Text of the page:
International perspective: an Australian medical student in Ireland

Submitted by grace.mccabe on Wed, 03/01/2023 - 12:48

Moving to a different country, leaving your friends, family and everything you know, can be daunting and scary. There were times when I had second thoughts and questioned if moving abroad was right for me. Many do not realise how difficult it is to move away and live as an international student in the hopes of a better life, career and future.   

But now that I’m halfway through my studies, I can happily say it was the best choice I ever made. It made me independent and confident and I grew as a person. So, if you are considering this path, I couldn’t recommend it enough.  

My name is Aditi, I’m 20 years old and I come from Melbourne, Australia. I’m originally from Mumbai, India. However because of my parents’ work, I emigrated to the UK when I was four years old. I lived there for 10 years and went to primary and middle school there.

Then I moved to Australia and finished high school there. I completed my high school degree (VCE) and received my ATAR (a ranking of Year 12 results that measures your overall academic achievement compared with all other final-year students in Australia which you need to enter undergraduate courses in Australia and overseas). I knew I wanted to study medicine once my secondary education was complete.

In Australia, I had the option of doing direct entry medicine (DEM) or graduate entry medicine (GEM). Most Australians choose to do GEM because DEM can be highly competitive, with the spaces incredibly limited. Therefore I wanted to explore my options abroad.   

After researching universities in the UK and Ireland I came across the RCSI and UCD Malaysia Campus (RUMC). I particularly liked it because of its great travel opportunities. I applied directly through RUMC’s website, choosing the undergraduate direct entry medical programme (five years).

I didn’t need to do an additional foundation year (in Malaysia) because I met the entry requirements for the five-year programme and so I went directly to Dublin to start year one. I spent two and a half years of my medical journey in Dublin completing the theoretical part of my studies. I then progressed to Penang, Malaysia to start my clinical years for the rest of my degree.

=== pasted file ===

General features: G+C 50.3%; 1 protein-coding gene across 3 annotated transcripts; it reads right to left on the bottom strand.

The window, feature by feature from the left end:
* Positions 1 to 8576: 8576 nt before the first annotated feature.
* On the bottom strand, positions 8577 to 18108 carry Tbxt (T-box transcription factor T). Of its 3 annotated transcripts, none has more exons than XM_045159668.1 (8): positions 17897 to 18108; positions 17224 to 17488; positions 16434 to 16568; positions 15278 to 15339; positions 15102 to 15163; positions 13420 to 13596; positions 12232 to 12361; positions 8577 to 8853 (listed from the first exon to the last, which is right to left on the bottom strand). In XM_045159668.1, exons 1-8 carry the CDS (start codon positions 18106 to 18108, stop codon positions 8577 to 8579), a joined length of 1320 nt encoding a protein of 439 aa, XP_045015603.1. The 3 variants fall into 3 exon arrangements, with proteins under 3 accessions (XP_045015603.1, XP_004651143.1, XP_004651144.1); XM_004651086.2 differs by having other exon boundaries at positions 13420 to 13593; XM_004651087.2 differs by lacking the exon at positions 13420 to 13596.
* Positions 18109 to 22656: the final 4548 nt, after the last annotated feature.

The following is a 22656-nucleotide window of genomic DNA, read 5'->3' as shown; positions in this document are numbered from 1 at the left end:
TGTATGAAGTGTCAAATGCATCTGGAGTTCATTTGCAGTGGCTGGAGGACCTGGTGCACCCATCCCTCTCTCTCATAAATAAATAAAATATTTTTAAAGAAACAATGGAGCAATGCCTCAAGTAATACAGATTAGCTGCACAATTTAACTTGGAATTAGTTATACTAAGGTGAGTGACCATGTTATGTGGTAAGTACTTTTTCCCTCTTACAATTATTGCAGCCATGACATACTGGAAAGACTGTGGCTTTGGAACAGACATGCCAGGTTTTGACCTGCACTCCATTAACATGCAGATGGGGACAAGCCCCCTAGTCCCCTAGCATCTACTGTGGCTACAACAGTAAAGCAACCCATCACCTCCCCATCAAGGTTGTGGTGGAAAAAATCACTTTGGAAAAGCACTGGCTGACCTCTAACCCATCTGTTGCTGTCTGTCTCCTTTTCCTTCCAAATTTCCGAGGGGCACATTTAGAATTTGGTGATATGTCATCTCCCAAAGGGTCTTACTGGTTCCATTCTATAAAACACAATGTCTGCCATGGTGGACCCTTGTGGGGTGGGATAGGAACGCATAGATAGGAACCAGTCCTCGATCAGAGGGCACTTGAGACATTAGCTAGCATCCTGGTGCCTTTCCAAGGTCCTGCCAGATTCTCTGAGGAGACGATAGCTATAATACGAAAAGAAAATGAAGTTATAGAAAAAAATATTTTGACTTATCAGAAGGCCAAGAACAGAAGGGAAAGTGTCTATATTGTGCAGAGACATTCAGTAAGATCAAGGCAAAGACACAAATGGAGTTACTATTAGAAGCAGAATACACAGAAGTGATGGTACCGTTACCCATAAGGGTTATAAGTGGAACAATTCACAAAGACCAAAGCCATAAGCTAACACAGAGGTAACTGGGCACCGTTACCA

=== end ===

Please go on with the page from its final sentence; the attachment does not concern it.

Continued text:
When enrolling at RUMC students can choose to study at one of two universities in Dublin –University College Dublin (UCD) or the Royal College of Surgeons in Ireland (RCSI). I chose RCSI because it’s a private institution with an excellent education/medical curriculum and provides tailored support, care and opportunities for research and career development.

I was able to do a research project with my university during my second year, then proceeded to present my poster and abstract at several conferences and research fairs.

I then chose to then do my clinical years in Malaysia to gain experience in a different healthcare system in a different country, allowing me to adapt, learn and grow.   

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The process of going to Ireland wasn’t too difficult for me because I had a British passport. I wasn’t required to apply for a visa, however many international students must apply for an IRP (residence permit) and visa. 

It was hard in the beginning. I still remember my first day in Ireland; I felt unprepared, mentally exhausted and nervous. Eventually, weeks passed and the new place started to feel like home. Since then, I haven’t looked back. 

Another struggle was Dublin’s high cost of living. I tried to find ways to reduce my expenses, such as limiting takeaways or dining out to once a week and prepping meals instead so I didn’t have to cook every day. I also kept a spending diary on my phone so I could track where every cent as going. This helped me keep control of my finances and save.

One of the biggest advantages of studying in Ireland was the opportunity to travel to nearby countries. Because it is so close to mainland Europe and the flights are very affordable, I got to travel to several countries during my studies.

The other bonus is the people you meet along the way. Everyone comes from a different background, belief and culture. However, you all come together in similar situations and deal with difficulties together.

I hope this blog helps any prospective students wanting to study abroad and I wish all international students well in the future. 


If you are considering studying medicine as an international student, Aditi Gupta’s experience as an Australian international student in Ireland may interest you 

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